Analyzing excess mortality from cancer among individuals with mental illness


  • The results were presented in part at the American Society of Clinical Oncology annual meeting in Chicago, Illinois, July 2012.



The objective was to compare patterns of site-specific cancer mortality in a population of individuals with and without mental illness.


This was a cross-sectional, population-based study using a linked data set comprised of death certificate data for the state of Ohio for the years 2004-2007 and data from the publicly funded mental health system in Ohio. Decedents with mental illness were those identified concomitantly in both data sets. We used age-adjusted standardized mortality ratios (SMRs) in race- and sex-specific person-year strata to estimate excess deaths for each of the anatomic cancer sites.


Overall, there was excess mortality from cancer associated with having mental illness in all the race/sex strata: SMR, 2.16 (95% CI, 1.85-2.50) for black men; 2.63 (2.31-2.98) for black women; 3.89 (3.61-4.19) for nonblack men; and 3.34 (3.13-3.57) for nonblack women. In all the race/sex strata except for black women, the highest SMR was observed for laryngeal cancer, 3.94 (1.45-8.75) in black men and 6.51 (3.86-10.35) and 6.87 (3.01-13.60) in nonblack men and women, respectively. The next highest SMRs were noted for hepatobiliary cancer and cancer of the urinary tract in all race/sex strata, except for black men.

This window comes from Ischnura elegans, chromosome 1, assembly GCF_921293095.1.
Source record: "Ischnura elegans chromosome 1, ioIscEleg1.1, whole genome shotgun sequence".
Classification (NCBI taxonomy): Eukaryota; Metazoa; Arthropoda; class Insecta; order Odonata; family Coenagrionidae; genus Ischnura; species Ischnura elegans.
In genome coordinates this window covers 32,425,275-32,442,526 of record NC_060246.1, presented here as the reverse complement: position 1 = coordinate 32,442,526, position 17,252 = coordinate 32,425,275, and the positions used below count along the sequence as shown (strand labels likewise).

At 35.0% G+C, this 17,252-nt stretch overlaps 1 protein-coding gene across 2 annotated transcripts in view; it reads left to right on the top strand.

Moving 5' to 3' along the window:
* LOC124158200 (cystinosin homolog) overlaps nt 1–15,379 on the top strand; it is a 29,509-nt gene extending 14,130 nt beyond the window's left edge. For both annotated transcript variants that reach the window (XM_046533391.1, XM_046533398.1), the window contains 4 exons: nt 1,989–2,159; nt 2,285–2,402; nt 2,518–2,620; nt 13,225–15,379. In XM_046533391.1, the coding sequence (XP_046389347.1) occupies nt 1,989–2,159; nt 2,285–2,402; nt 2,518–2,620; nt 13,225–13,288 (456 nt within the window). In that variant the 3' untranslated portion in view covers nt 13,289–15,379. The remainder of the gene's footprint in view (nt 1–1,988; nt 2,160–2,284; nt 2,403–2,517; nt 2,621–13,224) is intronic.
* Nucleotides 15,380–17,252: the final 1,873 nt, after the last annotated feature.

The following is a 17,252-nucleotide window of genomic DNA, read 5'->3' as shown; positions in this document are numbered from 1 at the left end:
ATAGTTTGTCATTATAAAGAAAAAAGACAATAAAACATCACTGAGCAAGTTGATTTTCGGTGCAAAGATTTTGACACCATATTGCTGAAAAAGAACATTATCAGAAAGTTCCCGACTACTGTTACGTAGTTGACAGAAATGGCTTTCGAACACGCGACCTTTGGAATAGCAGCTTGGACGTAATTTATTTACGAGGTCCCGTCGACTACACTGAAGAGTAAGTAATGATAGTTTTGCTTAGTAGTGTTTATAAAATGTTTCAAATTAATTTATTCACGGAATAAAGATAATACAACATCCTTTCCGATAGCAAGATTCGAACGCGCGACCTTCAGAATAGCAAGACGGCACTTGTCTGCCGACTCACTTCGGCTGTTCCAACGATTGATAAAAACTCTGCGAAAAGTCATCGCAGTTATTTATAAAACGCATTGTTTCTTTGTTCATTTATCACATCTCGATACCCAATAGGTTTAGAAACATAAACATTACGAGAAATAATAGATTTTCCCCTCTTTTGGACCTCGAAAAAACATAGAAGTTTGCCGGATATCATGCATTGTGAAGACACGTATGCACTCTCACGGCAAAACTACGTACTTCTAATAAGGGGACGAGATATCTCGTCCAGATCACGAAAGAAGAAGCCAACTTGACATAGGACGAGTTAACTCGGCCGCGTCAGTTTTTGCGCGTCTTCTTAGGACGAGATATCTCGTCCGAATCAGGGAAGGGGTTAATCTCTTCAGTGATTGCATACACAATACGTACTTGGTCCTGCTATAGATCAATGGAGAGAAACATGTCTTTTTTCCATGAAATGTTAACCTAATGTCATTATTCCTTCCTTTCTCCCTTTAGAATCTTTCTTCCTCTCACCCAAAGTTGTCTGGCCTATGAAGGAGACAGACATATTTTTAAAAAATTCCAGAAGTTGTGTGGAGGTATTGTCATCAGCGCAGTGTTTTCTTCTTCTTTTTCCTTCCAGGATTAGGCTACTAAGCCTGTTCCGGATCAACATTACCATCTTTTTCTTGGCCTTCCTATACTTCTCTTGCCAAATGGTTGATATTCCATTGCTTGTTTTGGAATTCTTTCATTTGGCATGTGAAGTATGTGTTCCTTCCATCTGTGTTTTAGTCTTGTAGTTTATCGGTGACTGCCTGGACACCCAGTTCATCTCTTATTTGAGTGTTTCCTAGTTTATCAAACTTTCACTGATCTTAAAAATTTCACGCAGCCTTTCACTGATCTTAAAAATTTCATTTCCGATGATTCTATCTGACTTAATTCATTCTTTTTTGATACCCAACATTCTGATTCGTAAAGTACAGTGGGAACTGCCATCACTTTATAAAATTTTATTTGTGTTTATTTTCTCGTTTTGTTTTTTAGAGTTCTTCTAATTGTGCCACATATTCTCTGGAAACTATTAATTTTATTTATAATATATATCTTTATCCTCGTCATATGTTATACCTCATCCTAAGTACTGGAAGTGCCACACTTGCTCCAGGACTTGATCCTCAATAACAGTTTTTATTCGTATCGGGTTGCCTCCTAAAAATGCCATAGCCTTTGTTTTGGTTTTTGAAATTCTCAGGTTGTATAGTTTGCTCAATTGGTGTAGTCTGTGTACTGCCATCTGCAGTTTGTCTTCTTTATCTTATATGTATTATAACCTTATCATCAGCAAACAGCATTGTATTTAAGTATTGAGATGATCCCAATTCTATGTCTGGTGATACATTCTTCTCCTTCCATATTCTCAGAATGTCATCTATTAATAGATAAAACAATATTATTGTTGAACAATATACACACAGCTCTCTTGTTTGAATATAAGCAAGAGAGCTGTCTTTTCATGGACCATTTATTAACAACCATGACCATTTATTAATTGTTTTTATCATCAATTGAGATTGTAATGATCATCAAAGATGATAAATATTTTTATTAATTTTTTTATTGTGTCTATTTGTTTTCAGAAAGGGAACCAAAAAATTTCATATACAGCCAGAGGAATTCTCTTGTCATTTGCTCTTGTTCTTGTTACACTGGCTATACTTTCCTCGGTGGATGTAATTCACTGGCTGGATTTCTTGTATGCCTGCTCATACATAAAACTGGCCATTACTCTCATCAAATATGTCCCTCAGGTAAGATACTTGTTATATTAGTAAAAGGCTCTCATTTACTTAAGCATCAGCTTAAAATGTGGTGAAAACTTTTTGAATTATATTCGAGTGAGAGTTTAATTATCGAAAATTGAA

Compared with the general population in Ohio, individuals with mental illness experienced excess mortality from most cancers, possibly explained by a higher prevalence of smoking, substance abuse, and chronic hepatitis B or C infections in individuals with mental illness. Excess mortality could also reflect late-stage diagnosis and receipt of inadequate treatment. Cancer 2013;119:2469-2476. © 2013 American Cancer Society.